#KnitForJacinda (the Anarchist version)

The knitted goods all get donated to worthy causes such as…

Families with premature or unwell babies,
Women escaping from domestic violence,
Refugees starting a new life in New Zealand,
Young parents without support networks,
Families where one parent is terminally ill or struggling with other illness,
Families where the key earner has been made redundant,
Families with multiples (twins or triplets),
Single parents (mums, dads, grandparents and other caregivers) who are struggling,
Mums battling post-natal depression,
Families living in an ongoing cycle of poverty,
and more.


I couldn’t help but wonder what #KnitForJacinda would look like if some Anarchists got out their knitting needles? A google search revealed a surprising number of anarchists who like to knit!

Knitting Circle | Anarchist Mountain Community Society
Anarchist Mountain Community Society

Pixabay Yarn Bomb, Guerrilla Knitting, Tree, Graffiti

The Pink Pussy hats knitted and worn en masse at the various Women’s marches made me wonder about the connection between knitting and activism. It turns out that there is indeed a link. There are actual Anarchist knitters out there.

Knitting at Occupy Wall Street

I just talked with a Brooklyn crafter who was on her way to the Occupy Wall Street protest. “There are knitters and crocheters down there,” she told me. “They’re teaching people. One woman is knitting hats for people for when it gets cold.”

One of the more interesting aspects of the New Domesticity is the way certain old-fashioned domestic skills are being used to make explicit political statements. While not all crafters have any kind of political agenda, of course, there’s a certain subset of the DIY craft movement that considers their work “craftivism” (craft + activism). Craftivism includes a wide range of beliefs and motivations, from environmentalism to feminism (re-valuing traditionally devalued women’s work, as I mentioned before when I wrote about the re-skilling movement) to anti-capitalism.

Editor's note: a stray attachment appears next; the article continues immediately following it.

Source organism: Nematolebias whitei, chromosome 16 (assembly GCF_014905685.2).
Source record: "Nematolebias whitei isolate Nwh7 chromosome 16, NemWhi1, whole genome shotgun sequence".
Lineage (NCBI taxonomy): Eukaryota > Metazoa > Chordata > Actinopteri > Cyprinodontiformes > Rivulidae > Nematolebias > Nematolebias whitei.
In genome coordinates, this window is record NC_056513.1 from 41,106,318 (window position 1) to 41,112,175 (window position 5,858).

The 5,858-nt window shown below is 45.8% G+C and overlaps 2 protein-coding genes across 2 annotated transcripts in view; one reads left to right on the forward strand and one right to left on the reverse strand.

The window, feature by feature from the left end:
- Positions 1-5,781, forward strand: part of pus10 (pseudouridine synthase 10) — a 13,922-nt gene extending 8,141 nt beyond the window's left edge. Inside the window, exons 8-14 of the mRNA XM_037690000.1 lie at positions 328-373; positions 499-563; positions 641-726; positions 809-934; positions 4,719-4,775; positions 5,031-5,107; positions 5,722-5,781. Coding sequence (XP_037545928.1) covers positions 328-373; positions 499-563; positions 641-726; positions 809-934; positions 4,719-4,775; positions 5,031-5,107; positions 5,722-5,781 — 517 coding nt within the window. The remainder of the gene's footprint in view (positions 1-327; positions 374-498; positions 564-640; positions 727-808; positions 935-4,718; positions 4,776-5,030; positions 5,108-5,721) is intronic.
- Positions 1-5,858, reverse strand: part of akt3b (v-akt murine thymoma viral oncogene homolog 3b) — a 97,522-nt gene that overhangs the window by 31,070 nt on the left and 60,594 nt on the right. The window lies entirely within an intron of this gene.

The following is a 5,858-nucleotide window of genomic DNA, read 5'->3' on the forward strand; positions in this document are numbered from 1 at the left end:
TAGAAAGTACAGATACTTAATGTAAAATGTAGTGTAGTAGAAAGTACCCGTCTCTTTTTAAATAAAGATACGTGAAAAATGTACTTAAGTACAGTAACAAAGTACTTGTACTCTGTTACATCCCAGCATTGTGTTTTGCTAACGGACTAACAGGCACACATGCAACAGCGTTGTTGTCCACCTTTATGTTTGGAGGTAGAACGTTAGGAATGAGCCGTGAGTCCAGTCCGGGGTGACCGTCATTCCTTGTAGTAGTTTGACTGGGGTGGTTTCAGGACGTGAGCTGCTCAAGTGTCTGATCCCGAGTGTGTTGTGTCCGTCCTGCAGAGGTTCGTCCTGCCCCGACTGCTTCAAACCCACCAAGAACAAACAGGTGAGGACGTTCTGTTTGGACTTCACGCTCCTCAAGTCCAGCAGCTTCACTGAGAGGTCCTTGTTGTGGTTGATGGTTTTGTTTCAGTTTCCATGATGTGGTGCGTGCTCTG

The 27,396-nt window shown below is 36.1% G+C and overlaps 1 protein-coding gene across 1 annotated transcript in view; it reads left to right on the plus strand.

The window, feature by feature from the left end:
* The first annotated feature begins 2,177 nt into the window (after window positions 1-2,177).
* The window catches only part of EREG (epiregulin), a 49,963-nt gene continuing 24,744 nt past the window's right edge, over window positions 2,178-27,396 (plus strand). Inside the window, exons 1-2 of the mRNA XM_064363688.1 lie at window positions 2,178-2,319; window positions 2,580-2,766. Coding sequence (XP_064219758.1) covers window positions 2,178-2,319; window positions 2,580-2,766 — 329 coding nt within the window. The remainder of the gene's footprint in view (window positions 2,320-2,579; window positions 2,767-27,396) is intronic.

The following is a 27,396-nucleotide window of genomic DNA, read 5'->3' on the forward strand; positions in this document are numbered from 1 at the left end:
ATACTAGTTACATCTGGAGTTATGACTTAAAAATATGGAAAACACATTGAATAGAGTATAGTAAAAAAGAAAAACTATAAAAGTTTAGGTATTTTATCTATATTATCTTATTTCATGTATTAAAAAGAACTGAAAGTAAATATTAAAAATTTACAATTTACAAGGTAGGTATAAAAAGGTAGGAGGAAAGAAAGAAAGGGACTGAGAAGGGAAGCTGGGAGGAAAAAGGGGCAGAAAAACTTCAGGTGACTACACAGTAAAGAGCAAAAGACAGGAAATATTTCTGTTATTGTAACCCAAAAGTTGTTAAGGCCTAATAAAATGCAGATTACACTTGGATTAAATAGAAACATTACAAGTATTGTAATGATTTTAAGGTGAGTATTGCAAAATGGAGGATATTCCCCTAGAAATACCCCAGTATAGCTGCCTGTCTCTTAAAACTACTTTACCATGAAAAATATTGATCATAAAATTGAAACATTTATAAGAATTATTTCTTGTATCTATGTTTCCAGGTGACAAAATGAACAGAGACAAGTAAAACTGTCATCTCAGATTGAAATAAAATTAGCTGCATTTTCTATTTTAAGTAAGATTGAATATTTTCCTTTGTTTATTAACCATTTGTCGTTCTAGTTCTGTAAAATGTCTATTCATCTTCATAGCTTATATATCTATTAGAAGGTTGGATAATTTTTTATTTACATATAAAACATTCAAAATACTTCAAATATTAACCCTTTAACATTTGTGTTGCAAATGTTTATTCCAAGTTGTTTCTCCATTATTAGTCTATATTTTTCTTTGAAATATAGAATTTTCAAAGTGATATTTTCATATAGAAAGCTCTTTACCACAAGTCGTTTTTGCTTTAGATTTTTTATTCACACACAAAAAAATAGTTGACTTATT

Knitting has become particularly symbolic of an anti-status quo spirit. The knitting-as-social-protest seems to date back about a decade, though it has definitely become more prominent lately. In 2002, the first Revolutionary Knitting Circle held a “global knit-in” at the G8 Summit in Alberta, Canada, and the group has since spawned others across Canada, the US and Europe.


Since then, there have been all kinds of “anarchist knitting mobs” and such across the country, and ”yarn-bombing” (covering pieces of urban infrastructure like lamp posts or parking meters in knitting) has become a new form of (illegal) street art in the past few years. In December 2010, yarn-bombers famously wrapped the Wall Street bull statue in a pink and black sweater. […]

So why knitting? I don’t really know, but I have some thoughts. […] it has an obvious practical purpose […] It’s portable – you can’t really haul a sewing machine to a protest march. And knitting’s iconic status as the most famous of the “grandmotherly arts” makes it a particularly bold and amusing statement […] women knitting hats during a protest kind of flies in the face of the stereotypical image of the angry, screaming young man.[…]


If we have any Whaleoil Anarchist knitters amongst us we could create a whole new form of protest for conservatives and libertarians. Afterall, why should Lefties have all the fun?

Perhaps some special knits for our not so favourite politicians as Protest “gifts”?

The egg on your face hat: Created by Melbourne-based artist Phil Ferguson.

The Pass the popcorn hat for spectacular political failures: Created by Melbourne-based artist Phil Ferguson.

The you can stuff your Burka and hijab where the sun don’t shine protest nipple warmers: Created by Melbourne-based artist Phil Ferguson.


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